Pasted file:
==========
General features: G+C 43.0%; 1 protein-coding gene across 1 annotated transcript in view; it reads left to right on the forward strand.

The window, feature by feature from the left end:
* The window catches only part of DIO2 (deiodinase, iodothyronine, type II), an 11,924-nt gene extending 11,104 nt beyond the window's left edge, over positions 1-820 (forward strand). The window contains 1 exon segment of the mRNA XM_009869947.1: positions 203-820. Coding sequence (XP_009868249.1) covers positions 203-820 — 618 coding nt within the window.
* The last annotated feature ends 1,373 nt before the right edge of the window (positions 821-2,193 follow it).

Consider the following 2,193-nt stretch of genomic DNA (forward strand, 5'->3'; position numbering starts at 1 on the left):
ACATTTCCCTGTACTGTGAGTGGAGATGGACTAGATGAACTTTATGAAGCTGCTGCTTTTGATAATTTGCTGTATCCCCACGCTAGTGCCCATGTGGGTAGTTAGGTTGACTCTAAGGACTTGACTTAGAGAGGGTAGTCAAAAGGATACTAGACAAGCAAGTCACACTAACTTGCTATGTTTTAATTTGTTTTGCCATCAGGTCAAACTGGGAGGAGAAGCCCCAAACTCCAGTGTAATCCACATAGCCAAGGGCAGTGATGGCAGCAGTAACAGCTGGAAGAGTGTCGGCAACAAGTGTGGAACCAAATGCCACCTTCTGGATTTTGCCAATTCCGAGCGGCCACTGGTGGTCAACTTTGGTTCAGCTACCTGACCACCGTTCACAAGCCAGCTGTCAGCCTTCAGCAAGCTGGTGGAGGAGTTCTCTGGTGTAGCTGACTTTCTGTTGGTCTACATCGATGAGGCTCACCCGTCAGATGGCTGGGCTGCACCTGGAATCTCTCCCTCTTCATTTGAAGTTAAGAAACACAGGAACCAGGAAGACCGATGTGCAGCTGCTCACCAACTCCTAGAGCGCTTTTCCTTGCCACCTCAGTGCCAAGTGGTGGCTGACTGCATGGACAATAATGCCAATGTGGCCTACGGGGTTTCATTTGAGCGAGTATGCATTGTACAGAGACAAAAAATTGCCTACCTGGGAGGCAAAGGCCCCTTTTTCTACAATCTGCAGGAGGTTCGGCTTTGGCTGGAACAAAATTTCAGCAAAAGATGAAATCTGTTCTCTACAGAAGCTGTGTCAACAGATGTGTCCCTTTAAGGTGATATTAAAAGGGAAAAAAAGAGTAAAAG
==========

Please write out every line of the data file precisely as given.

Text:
General features: G+C 43.0%; 1 protein-coding gene across 1 annotated transcript in view; it reads left to right on the forward strand.

The window, feature by feature from the left end:
* The window catches only part of DIO2 (deiodinase, iodothyronine, type II), an 11,924-nt gene extending 11,104 nt beyond the window's left edge, over positions 1-820 (forward strand). The window contains 1 exon segment of the mRNA XM_009869947.1: positions 203-820. Coding sequence (XP_009868249.1) covers positions 203-820 — 618 coding nt within the window.
* The last annotated feature ends 1,373 nt before the right edge of the window (positions 821-2,193 follow it).

Consider the following 2,193-nt stretch of genomic DNA (forward strand, 5'->3'; position numbering starts at 1 on the left):
ACATTTCCCTGTACTGTGAGTGGAGATGGACTAGATGAACTTTATGAAGCTGCTGCTTTTGATAATTTGCTGTATCCCCACGCTAGTGCCCATGTGGGTAGTTAGGTTGACTCTAAGGACTTGACTTAGAGAGGGTAGTCAAAAGGATACTAGACAAGCAAGTCACACTAACTTGCTATGTTTTAATTTGTTTTGCCATCAGGTCAAACTGGGAGGAGAAGCCCCAAACTCCAGTGTAATCCACATAGCCAAGGGCAGTGATGGCAGCAGTAACAGCTGGAAGAGTGTCGGCAACAAGTGTGGAACCAAATGCCACCTTCTGGATTTTGCCAATTCCGAGCGGCCACTGGTGGTCAACTTTGGTTCAGCTACCTGACCACCGTTCACAAGCCAGCTGTCAGCCTTCAGCAAGCTGGTGGAGGAGTTCTCTGGTGTAGCTGACTTTCTGTTGGTCTACATCGATGAGGCTCACCCGTCAGATGGCTGGGCTGCACCTGGAATCTCTCCCTCTTCATTTGAAGTTAAGAAACACAGGAACCAGGAAGACCGATGTGCAGCTGCTCACCAACTCCTAGAGCGCTTTTCCTTGCCACCTCAGTGCCAAGTGGTGGCTGACTGCATGGACAATAATGCCAATGTGGCCTACGGGGTTTCATTTGAGCGAGTATGCATTGTACAGAGACAAAAAATTGCCTACCTGGGAGGCAAAGGCCCCTTTTTCTACAATCTGCAGGAGGTTCGGCTTTGGCTGGAACAAAATTTCAGCAAAAGATGAAATCTGTTCTCTACAGAAGCTGTGTCAACAGATGTGTCCCTTTAAGGTGATATTAAAAGGGAAAAAAAGAGTAAAAG